The art of Ancient Greece focused unashamedly on the naked body. Female nudity was treated discreetly but the unclothed male form was everywhere.
The show Defining Beauty at the British Museum investigates the Greek obsession with physical perfection - and the man in charge says there's an obvious parallel with people's desire today to look good at the gym.
Dr Ian Jenkins is the British Museum's expert on classical Greek sculpture. Yet even he finds it hard to explain exactly why the naked human form featured in the art of Ancient Greece in a way it didn't in other cultures of the same era.
"If you look at Assyrian culture or the Egyptians or the Cypriots they weren't at ease with the naked body - mainly the male body - in a way the Greeks were," he says.
"The same was true of Roman culture before it came under Greek influence. I don't think there's an easy explanation why.
"It may in part be the importance of culture in defining Ancient Greece at all. Apart from shared cultural values there was language and the recognition of the Olympian gods: those were the big unifying elements.
"So the focus on the body may have linked what was really a scattering of city states rather than a nation or an empire. Not all the artwork shows the body naked but a lot of it does. For the Greeks the body had almost entirely positive connotations: there was no shame."
Some of what's in the exhibition verges on the risque. But Dr Jenkins makes a distinction between naked and nude.
"To me, naked is when your underpants elastic goes ping in Athens High Street and you're left compromised. But, at least for men, nudity was a club and heavily circumscribed by rules.
"For a man in Ancient Greece to be naked at, say, the wrestling academy was to join the ranks of the righteous. Representations of the naked male were common and I doubt they ever shocked anyone."
Defining Beauty brings together around 150 items, mainly sculpture. Some are beautiful originals from Ancient Greek times (roughly the two and a half millennia BC), but others are marble or bronze copies from Roman times or the modern era.
The British Museum has moved parts of the Elgin Marbles to the show, allowing them to be studied for a time in a different context. Some other pieces, such as the marble statue of a discus thrower, are also long-term inhabitants of the museum.
Others are on loan, such as the Vatican's incomplete but impressive Belvedere Torso of the First Century BC.
A bronze Apoxyomenos (an athlete scraping sweat off his naked body) is on loan from Croatia, where in 1996 it was discovered, apparently by accident, beneath the Adriatic.
Defining Beauty isn't only about the Alpha Male community of Ancient Greece, but it's the part of the exhibition which has the most obvious echo today.
Paul Standell is an actor and personal trainer who runs a website delivering to clients the kind of physique to which, 20 years ago, few in Britain aspired.
He says he's had clients hoping to attain a "Greek statue" look.
"Always it's the men. Possibly what they mean is they want to look like Brad Pitt in Troy or Dwayne Johnson in Hercules: I suspect a big movie influence on what people expect an Ancient Greek hero or god to look like. They want the arms and the chest and a Hollywood six-pack."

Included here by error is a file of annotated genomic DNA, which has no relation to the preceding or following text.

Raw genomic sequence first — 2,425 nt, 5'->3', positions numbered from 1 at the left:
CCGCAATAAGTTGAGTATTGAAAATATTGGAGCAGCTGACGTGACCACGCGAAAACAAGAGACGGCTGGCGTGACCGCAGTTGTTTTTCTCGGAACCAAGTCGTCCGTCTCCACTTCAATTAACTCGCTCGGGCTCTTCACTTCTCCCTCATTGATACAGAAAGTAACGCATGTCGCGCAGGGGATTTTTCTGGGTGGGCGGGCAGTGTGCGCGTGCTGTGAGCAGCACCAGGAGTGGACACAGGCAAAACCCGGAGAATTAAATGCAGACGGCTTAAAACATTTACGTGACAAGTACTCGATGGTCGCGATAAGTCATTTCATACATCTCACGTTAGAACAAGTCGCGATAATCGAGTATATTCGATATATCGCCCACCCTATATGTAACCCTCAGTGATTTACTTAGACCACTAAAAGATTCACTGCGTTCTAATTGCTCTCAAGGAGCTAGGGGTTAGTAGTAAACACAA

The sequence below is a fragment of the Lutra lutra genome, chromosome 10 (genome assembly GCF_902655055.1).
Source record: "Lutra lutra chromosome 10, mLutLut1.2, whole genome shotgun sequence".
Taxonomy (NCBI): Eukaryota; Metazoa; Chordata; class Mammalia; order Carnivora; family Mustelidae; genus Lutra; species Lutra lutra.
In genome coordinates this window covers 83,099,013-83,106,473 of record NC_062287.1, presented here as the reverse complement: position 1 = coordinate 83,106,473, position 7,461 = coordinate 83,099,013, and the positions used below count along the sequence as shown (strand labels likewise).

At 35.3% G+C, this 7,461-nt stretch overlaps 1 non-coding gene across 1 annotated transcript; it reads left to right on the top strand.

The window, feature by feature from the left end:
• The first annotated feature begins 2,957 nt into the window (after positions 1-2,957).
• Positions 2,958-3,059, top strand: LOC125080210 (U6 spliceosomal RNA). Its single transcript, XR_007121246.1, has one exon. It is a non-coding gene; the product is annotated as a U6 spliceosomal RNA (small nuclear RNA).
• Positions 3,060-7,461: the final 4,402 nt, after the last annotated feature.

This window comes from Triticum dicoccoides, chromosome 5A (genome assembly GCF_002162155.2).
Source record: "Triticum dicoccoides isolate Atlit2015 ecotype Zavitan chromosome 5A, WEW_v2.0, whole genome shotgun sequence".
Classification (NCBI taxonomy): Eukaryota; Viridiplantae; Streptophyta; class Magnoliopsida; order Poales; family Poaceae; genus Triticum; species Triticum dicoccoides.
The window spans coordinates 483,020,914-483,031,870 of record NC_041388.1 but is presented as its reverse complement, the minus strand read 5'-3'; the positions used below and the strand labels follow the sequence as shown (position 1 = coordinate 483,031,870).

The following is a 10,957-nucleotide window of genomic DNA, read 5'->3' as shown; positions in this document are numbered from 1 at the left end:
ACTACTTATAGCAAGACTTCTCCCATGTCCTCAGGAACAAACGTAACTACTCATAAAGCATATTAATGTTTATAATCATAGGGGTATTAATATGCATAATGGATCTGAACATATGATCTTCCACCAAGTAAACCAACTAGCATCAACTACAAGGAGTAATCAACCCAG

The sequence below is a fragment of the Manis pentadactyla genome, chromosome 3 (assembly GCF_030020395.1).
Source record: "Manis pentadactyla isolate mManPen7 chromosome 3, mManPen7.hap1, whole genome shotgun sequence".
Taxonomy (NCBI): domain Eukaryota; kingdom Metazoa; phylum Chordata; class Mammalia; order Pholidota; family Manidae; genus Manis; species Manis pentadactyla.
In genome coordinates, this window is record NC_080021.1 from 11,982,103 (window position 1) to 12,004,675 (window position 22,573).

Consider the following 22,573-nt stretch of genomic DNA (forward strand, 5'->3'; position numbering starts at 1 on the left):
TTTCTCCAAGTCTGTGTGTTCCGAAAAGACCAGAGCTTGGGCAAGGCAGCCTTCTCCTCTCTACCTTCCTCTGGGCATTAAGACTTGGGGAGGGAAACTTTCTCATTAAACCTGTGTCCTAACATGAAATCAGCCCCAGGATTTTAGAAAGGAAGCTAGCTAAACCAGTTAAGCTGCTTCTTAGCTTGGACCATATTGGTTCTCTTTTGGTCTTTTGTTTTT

So how does Paul rate the 3,000-year-old skin-scraping athlete? Would he make a magazine cover in 2015?
"In many ways it looks like the male ideal hasn't really changed. He and the discus thrower show many of the physical characteristics they'd need to get work as a fitness model today.
"Proportions are vital. So if you take the waist as one, you want shoulder-size to be 1.4 and that's pretty much what you see in the exhibition. They've also got good obliques, defining the mid-line of the body.
"There's excellent calf definition too and the shoulders and chest are visually separated, as they need to be. It's exactly what some male clients want today.
"But it's interesting that recent tastes go beyond that. Though it pains me to say it, an agent handling fitness models in London or LA might tell these guys to go away and get even more defined, even more cut. Or maybe they just need a tan."
Having seen the exhibition, Standell thinks the Ancient Greeks had a more realistic view of anatomy than we do today.
"Of course they didn't have Photoshop to contend with," he says.
Dr Jenkins says the female figures are represented in the exhibition with a greater modesty - up to a point.
"The fact is that in Ancient Greece social convention meant a respectable woman would never be seen unclothed.
"So a representation of Aphrodite (goddess of love) might show her bathing as that's a situation in which a woman can legitimately have no clothes on. But even that came relatively late in the Ancient Greek period.
"Sculptors often resorted to drapes or sometimes to a modestly placed arm. Of course, you may argue that a finely executed tissue of drapery could make the image more erotic rather than less."
Dr Jenkins says modern gym culture has brought us closer to the mindset of Ancient Greek times in terms of admiration of the body.
"We have become franker about physique and that trend is developing even now. Look at the new interest in tattoos and piercings: it's a way of adorning the body, and to some people it's self-liberating."
But he says we need to grasp that society 3,000 years ago was highly honour-conscious. To do what was dishonourable was to invite censure and punishment.
"So, for instance, Ancient Greece was honest and perfectly open about homosexuality and accepted it in young men.
"But in other ways it wasn't the totally licentious place people sometimes imagine: individual city states could be quite restrictive."
Defining Beauty: The body in ancient Greek art is on at the British Museum until 5 July.